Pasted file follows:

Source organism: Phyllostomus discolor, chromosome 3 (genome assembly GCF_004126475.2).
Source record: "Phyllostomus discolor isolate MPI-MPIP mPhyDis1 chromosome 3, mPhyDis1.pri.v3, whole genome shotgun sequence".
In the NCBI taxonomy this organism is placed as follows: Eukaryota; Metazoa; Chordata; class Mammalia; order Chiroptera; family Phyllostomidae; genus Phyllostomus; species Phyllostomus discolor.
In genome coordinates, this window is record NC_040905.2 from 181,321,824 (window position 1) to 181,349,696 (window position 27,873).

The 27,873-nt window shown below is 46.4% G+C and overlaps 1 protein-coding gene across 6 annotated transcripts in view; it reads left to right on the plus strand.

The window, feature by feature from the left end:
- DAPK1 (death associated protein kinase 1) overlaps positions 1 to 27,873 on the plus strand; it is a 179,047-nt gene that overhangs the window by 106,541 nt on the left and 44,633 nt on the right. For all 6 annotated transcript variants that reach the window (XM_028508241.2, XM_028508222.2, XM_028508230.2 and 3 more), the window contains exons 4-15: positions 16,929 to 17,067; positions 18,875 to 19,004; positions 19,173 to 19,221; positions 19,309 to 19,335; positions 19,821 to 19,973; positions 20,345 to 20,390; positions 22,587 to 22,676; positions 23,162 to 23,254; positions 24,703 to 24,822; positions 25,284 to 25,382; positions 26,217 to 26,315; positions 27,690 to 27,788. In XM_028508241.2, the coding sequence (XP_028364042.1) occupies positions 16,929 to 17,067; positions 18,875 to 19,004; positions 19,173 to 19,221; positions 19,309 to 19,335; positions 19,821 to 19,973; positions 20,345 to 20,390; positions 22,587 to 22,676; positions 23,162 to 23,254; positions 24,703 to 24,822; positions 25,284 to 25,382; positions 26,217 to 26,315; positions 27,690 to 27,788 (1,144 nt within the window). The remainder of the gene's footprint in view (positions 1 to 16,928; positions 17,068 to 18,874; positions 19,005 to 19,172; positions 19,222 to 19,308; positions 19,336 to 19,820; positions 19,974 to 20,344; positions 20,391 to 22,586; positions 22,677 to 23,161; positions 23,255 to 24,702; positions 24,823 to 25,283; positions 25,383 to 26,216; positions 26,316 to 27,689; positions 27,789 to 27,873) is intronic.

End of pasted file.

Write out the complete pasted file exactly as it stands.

Source organism: Phyllostomus discolor, chromosome 3 (genome assembly GCF_004126475.2).
Source record: "Phyllostomus discolor isolate MPI-MPIP mPhyDis1 chromosome 3, mPhyDis1.pri.v3, whole genome shotgun sequence".
In the NCBI taxonomy this organism is placed as follows: Eukaryota; Metazoa; Chordata; class Mammalia; order Chiroptera; family Phyllostomidae; genus Phyllostomus; species Phyllostomus discolor.
In genome coordinates, this window is record NC_040905.2 from 181,321,824 (window position 1) to 181,349,696 (window position 27,873).

The 27,873-nt window shown below is 46.4% G+C and overlaps 1 protein-coding gene across 6 annotated transcripts in view; it reads left to right on the plus strand.

The window, feature by feature from the left end:
- DAPK1 (death associated protein kinase 1) overlaps positions 1 to 27,873 on the plus strand; it is a 179,047-nt gene that overhangs the window by 106,541 nt on the left and 44,633 nt on the right. For all 6 annotated transcript variants that reach the window (XM_028508241.2, XM_028508222.2, XM_028508230.2 and 3 more), the window contains exons 4-15: positions 16,929 to 17,067; positions 18,875 to 19,004; positions 19,173 to 19,221; positions 19,309 to 19,335; positions 19,821 to 19,973; positions 20,345 to 20,390; positions 22,587 to 22,676; positions 23,162 to 23,254; positions 24,703 to 24,822; positions 25,284 to 25,382; positions 26,217 to 26,315; positions 27,690 to 27,788. In XM_028508241.2, the coding sequence (XP_028364042.1) occupies positions 16,929 to 17,067; positions 18,875 to 19,004; positions 19,173 to 19,221; positions 19,309 to 19,335; positions 19,821 to 19,973; positions 20,345 to 20,390; positions 22,587 to 22,676; positions 23,162 to 23,254; positions 24,703 to 24,822; positions 25,284 to 25,382; positions 26,217 to 26,315; positions 27,690 to 27,788 (1,144 nt within the window). The remainder of the gene's footprint in view (positions 1 to 16,928; positions 17,068 to 18,874; positions 19,005 to 19,172; positions 19,222 to 19,308; positions 19,336 to 19,820; positions 19,974 to 20,344; positions 20,391 to 22,586; positions 22,677 to 23,161; positions 23,255 to 24,702; positions 24,823 to 25,283; positions 25,383 to 26,216; positions 26,316 to 27,689; positions 27,789 to 27,873) is intronic.